Friday, November 04, 2005

Reason on Eggheads

Reason magazine has an article entitled, "When Eggheads Gather" questioning whether the role of public intellectuals has diminished. Since I'm too tired to do a cogent analysis, let me just point out that in this paragraph ...

As intellectuals oscillate, they are just one cog in a complex series of media interactions influencing people's general attitudes: that between bloggers, between blogs and mainstream media outlets, between network stations, between network and cable stations, between tabloids and mainstream papers, and so on. The chafing is endless; the rivalries intense. Prospect's effort to focus on the top 100 intellectuals seems a tad anachronistic. Sometimes useful, sometimes irksome, the world's leading public intellectuals are not always that necessary.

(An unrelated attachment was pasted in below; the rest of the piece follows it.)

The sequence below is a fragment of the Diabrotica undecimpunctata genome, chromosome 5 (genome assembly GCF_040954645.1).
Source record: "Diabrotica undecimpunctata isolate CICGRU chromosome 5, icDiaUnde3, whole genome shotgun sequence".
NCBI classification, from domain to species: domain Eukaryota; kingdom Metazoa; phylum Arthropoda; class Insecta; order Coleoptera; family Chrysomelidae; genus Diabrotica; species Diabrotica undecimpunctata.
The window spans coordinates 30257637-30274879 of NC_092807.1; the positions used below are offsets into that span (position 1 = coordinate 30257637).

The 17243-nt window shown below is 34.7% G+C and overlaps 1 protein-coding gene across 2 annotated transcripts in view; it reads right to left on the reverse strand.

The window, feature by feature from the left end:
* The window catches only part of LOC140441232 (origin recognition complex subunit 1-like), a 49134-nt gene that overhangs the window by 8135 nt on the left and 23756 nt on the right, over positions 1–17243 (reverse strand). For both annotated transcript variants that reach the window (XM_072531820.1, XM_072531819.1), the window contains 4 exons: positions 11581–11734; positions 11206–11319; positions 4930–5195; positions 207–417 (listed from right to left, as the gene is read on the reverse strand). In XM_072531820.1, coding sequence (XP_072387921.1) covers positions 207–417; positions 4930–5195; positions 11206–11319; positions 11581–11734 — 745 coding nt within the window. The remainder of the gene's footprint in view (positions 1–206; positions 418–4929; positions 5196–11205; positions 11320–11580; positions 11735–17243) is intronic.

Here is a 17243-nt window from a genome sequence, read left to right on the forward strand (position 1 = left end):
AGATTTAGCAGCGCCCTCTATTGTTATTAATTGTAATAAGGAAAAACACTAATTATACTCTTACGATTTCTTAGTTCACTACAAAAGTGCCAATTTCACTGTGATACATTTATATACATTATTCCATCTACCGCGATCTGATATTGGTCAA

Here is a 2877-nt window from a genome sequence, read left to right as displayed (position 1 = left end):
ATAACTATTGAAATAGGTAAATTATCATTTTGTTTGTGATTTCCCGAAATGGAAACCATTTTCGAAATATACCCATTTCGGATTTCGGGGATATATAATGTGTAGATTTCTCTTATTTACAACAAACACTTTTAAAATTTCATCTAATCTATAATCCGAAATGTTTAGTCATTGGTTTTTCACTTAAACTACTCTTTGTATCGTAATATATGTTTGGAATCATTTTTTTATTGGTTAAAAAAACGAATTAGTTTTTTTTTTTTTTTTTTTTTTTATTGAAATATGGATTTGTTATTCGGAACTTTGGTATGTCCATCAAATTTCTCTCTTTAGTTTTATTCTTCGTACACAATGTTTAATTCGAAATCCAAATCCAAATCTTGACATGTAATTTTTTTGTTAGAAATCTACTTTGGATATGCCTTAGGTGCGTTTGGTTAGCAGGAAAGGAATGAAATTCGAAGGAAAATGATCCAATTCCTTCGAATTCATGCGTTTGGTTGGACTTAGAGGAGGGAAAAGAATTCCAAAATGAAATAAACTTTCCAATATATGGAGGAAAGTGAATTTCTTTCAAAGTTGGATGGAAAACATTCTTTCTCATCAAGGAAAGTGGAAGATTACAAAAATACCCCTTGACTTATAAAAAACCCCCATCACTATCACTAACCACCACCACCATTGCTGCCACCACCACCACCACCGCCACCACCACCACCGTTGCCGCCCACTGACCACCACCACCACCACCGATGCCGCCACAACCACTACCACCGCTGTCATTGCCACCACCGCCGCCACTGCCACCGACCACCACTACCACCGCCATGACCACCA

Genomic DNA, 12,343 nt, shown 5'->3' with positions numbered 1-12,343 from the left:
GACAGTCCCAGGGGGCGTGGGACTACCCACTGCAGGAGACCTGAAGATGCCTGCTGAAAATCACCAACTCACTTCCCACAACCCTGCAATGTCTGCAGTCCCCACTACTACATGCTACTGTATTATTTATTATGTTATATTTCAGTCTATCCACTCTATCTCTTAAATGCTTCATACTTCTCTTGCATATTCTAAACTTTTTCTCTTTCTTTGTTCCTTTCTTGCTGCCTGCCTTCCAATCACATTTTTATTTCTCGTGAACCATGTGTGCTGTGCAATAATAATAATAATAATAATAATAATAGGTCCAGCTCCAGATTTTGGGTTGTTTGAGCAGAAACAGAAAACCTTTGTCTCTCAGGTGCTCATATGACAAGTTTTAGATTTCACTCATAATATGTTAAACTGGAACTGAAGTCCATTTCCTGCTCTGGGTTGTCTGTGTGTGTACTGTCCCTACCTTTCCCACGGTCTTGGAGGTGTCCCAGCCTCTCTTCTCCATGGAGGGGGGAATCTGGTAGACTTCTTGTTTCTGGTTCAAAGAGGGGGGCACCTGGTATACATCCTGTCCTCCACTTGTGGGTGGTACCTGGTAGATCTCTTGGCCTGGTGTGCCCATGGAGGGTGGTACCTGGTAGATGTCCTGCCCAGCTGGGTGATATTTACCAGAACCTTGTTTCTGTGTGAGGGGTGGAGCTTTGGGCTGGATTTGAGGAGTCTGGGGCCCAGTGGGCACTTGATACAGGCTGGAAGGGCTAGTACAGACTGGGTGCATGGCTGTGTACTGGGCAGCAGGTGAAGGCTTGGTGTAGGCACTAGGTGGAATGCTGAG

... Michael Young seems to be folding public intellectuals into the general class of pundits. While that is not necessarily wrong, I think it reveals less than it intends, since in the above quote you replaced the word "intellectuals" with "bloggers," "blogs," "media outlets," "network stations," "cable stations," "tabloids," or "mainstream papers," the sentence still makes sense in exactly the same way. If we are going to be critiquing the role of public intellectuals at all, a more fruitful examination would treat them distinct from other forms of punditry. All he really ends up saying is that the influence of pundits waxes and wanes, and as a segment of the punditry so also does the influence of various public intellectuals.

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